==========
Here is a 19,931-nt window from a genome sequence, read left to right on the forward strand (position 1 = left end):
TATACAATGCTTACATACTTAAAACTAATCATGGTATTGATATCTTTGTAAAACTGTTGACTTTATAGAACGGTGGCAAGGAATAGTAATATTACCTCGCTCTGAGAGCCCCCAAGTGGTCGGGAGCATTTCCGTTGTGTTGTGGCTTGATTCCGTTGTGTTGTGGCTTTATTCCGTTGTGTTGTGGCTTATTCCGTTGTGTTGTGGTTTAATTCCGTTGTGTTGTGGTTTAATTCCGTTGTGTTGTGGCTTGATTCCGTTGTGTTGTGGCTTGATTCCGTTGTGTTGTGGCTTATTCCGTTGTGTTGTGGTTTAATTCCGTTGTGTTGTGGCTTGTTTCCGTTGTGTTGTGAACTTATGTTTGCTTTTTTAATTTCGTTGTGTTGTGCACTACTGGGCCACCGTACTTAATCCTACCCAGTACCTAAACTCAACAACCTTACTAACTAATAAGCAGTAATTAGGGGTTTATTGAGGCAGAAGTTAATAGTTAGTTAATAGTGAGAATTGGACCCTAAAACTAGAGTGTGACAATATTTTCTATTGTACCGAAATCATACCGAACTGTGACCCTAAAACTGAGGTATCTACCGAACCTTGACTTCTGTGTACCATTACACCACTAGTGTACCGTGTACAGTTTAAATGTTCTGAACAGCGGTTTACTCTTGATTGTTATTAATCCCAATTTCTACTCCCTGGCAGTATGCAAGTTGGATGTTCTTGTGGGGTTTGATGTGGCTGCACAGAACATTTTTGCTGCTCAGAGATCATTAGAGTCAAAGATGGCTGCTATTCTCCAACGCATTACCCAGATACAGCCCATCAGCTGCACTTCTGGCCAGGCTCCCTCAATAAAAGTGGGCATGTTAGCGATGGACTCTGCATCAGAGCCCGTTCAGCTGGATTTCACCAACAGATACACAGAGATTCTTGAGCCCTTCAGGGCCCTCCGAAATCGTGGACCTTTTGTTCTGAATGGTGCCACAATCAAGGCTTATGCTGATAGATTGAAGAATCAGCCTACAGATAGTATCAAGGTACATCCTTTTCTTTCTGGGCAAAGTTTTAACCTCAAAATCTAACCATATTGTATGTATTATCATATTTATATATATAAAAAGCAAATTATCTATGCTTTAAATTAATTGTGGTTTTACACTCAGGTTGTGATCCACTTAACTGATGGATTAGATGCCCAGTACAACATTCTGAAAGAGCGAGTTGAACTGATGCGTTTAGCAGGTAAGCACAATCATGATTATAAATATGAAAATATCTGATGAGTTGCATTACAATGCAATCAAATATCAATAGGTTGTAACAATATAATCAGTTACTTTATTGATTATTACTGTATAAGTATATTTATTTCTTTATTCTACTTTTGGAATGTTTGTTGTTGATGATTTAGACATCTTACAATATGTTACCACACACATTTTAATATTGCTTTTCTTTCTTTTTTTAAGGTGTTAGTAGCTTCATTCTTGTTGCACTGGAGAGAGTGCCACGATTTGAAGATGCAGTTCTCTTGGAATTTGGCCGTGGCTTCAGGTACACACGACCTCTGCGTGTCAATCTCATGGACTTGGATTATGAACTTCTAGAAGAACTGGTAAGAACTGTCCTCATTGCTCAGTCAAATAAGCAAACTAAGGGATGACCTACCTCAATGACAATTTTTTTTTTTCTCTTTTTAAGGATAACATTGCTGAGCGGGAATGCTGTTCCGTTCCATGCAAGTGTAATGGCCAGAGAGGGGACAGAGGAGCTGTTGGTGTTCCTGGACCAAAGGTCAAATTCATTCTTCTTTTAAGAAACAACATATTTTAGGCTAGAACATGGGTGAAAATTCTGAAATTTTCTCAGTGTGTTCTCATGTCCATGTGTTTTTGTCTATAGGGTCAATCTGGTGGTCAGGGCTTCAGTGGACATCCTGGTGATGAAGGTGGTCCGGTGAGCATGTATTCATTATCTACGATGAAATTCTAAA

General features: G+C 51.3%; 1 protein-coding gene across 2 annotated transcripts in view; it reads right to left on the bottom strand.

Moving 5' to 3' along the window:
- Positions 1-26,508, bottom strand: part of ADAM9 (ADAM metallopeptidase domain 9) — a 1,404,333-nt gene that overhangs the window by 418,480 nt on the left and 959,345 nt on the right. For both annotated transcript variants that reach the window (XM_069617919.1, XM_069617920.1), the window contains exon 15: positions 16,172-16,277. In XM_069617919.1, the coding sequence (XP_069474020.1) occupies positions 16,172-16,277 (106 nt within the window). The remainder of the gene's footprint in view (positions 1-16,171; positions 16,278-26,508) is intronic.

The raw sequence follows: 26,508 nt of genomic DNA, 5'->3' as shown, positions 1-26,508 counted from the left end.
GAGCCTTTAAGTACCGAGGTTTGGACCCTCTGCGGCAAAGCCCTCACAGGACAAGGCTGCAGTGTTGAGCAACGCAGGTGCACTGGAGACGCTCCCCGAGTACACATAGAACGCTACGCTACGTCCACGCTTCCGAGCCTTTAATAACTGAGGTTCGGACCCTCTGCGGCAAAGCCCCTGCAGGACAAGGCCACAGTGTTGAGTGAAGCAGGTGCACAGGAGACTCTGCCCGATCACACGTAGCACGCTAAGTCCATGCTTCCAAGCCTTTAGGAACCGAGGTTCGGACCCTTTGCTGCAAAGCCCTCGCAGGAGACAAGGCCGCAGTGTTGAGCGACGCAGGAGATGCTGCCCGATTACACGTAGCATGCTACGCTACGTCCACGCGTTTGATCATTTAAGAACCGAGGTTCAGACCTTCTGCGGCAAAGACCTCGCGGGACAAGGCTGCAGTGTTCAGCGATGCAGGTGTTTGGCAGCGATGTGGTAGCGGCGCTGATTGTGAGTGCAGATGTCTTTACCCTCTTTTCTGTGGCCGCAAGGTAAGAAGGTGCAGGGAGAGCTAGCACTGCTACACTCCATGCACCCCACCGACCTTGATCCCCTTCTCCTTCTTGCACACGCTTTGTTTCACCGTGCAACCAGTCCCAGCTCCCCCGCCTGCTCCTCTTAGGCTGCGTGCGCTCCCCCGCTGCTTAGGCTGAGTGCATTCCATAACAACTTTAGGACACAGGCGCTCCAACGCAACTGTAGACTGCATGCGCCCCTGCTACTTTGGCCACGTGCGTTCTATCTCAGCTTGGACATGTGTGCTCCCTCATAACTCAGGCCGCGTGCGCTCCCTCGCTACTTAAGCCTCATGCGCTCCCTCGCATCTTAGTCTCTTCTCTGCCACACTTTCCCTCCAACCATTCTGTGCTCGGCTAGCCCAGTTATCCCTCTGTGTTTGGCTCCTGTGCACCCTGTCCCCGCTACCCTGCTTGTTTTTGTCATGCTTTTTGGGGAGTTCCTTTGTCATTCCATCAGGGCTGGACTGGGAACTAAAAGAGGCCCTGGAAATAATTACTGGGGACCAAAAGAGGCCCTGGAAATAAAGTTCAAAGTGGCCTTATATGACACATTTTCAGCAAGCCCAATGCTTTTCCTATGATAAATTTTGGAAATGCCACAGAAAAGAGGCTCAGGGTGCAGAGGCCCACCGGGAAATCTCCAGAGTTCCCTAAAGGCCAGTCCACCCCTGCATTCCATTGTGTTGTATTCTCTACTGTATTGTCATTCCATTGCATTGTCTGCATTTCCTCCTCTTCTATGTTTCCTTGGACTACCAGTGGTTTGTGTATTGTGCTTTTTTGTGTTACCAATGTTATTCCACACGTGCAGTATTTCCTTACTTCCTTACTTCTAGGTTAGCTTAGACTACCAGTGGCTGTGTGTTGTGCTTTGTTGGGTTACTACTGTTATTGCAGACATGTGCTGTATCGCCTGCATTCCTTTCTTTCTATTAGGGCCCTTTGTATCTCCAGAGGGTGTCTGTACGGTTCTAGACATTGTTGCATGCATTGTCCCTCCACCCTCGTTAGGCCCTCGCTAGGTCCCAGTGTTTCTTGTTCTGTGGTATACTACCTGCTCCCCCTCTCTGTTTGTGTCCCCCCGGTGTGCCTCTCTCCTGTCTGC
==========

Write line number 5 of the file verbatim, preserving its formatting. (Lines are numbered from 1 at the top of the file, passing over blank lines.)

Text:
- Positions 1-26,508, bottom strand: part of ADAM9 (ADAM metallopeptidase domain 9) — a 1,404,333-nt gene that overhangs the window by 418,480 nt on the left and 959,345 nt on the right. For both annotated transcript variants that reach the window (XM_069617919.1, XM_069617920.1), the window contains exon 15: positions 16,172-16,277. In XM_069617919.1, the coding sequence (XP_069474020.1) occupies positions 16,172-16,277 (106 nt within the window). The remainder of the gene's footprint in view (positions 1-16,171; positions 16,278-26,508) is intronic.